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Television writers hate religion

By Christopher Gildemeister



Television writers hate religion.


Though such a statement may at first glance seem outlandish, its truth should be evident from even the most cursory glance at television “entertainment.” Comedy programs consistently mock religious beliefs and sentiments. Dramas, particularly police procedurals and crime programs, portray religiously devout individuals as insanely twisted and warped sexual predators and serial killers.


Television’s writers and so-called “creative” personnel seem to bear at best a veiled contempt for religion – a contempt that frequently boils over into outright hatred. No other racial, ethnic, gender or other group is subjected to the degree of contumely as religion. So knee-jerk is this tendency towards mockery of religion among television writers that, at a recent demonstration, striking writers chose to use the symbols and imagery of Catholicism in their protests.


Apparently, it never even occurred to these writers that devout Catholics might find their display offensive, and that their actions might decrease public sympathy for their cause…or perhaps their anger toward religion runs so deep that they didn’t care.


But this deep-seated hatred goes far beyond the picket-line practices of the writers. It is deeply embedded in the scripts they write.


On the September 30th episode of CBS’ Cold Case, police investigating the murder of a teenager discover that the teen was literally stoned to death – by members of her “Purity Club,” a religious students’ group which promotes sexual abstinence until marriage. Throughout the episode, members of the club are portrayed as sexually rapacious hypocrites. The club’s youth minister masturbates while a female member describes her sexual fantasies for him.  Another male member has sex with a female club member and threatens his girlfriend with violence when she reveals their sexual experiences to others. (This individual is described as “the most repressed, controlled person ever.  And that can poison you on the inside.”) The club’s female leader, Tina, berates a woman with a sexual past by saying, "You're just some slut with a whore for a mother." Tina is later revealed to be sexually dysfunctional, being unable to consummate her marriage, and led the attack on the murdered girl. Because the girl had made sexual remarks and “corrupted” several club members, Tina led the murderous conspiracy, throwing rocks at the girl while bellowing, "Deuteronomy!  A whore shall be stoned!  So shalt thou put evil away among you."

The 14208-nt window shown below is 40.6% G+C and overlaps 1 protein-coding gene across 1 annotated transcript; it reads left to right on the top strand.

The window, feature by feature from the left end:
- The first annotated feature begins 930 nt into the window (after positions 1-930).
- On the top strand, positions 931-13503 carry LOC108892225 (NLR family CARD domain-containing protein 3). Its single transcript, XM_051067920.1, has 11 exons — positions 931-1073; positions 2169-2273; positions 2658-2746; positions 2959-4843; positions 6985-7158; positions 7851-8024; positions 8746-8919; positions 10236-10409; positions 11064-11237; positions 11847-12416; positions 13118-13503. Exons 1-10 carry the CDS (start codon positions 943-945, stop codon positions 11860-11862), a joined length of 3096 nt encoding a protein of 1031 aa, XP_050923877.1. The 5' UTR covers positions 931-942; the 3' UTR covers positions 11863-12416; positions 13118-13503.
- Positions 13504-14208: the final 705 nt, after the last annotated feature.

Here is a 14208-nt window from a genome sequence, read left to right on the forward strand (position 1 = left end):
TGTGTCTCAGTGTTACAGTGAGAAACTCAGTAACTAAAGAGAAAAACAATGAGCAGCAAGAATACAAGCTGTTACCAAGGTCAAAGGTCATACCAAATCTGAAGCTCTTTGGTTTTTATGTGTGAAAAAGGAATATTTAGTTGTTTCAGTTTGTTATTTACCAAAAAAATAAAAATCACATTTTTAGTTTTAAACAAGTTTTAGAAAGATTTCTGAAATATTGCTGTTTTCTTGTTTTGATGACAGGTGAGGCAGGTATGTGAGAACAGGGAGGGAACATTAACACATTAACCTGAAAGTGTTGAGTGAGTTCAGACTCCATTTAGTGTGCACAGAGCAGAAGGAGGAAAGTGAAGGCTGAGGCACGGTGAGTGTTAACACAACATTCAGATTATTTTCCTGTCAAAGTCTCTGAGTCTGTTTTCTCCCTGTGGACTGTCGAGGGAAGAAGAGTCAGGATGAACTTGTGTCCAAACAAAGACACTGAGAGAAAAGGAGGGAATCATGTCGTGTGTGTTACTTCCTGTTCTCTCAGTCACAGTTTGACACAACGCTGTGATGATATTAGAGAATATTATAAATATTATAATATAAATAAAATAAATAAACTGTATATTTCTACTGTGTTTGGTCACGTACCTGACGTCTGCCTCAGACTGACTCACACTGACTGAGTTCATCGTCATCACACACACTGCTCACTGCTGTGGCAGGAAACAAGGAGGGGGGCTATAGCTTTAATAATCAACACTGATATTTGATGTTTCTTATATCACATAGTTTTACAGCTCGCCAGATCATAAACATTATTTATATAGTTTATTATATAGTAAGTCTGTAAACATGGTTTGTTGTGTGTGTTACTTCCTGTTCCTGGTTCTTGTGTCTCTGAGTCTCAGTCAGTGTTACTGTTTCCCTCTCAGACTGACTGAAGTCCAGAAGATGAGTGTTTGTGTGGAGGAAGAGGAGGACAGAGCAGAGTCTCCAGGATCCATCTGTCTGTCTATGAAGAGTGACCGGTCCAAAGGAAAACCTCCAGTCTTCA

A similar denigration of Christian teachings on chastity appeared on the CW network’s December 12th episode of Aliens in America. In it, teenager Claire agrees to her mother’s request that she join their church’s Chastity Club – on the condition that her mother gives her birth control pills for Christmas. The episode also featured its male teenage protagonist praying that God allow him to have sex with an attractive girl. So offensive was this episode that the PTC found it to be the Worst of the Week.


Apparently, in the eyes of TV’s writers, controlling one’s sexual urges and waiting to use them in a marital context is indicative of mental illness -- only sexual promiscuity demonstrates a healthy mind-set. And religion, because it promotes the idea that one’s sexuality is a gift to be shared in the context of marriage and family, and because it promotes self-restraint, is the cause of violence and evil. Because, obviously, giving full license to one’s every desire promotes harmony in society, while exercising control over oneself causes anarchy.


Another example of broadcast television’s bigotry toward religion was seen recently on ABC’s Boston Legal. This is unsurprising, as Boston Legal’s creator David E. Kelley and his staff have frequently displayed anti-religious attitudes in past seasons, including storylines which featured a Catholic priest who is both a forger and shelters a child molester (December 13, 2006); a pastor who is a sexual predator (October 11, 2005); and a man engaged in bestiality who protests, “I’m a deacon at our church!” (November 8, 2005). On this year’s November 6th episode, a woman, Patrice, has killed the man who murdered her daughter. Patrice’s takes an unusual line in her legal defense -- she claims that God told her to commit the murder, quoting liberally from the Bible to do so: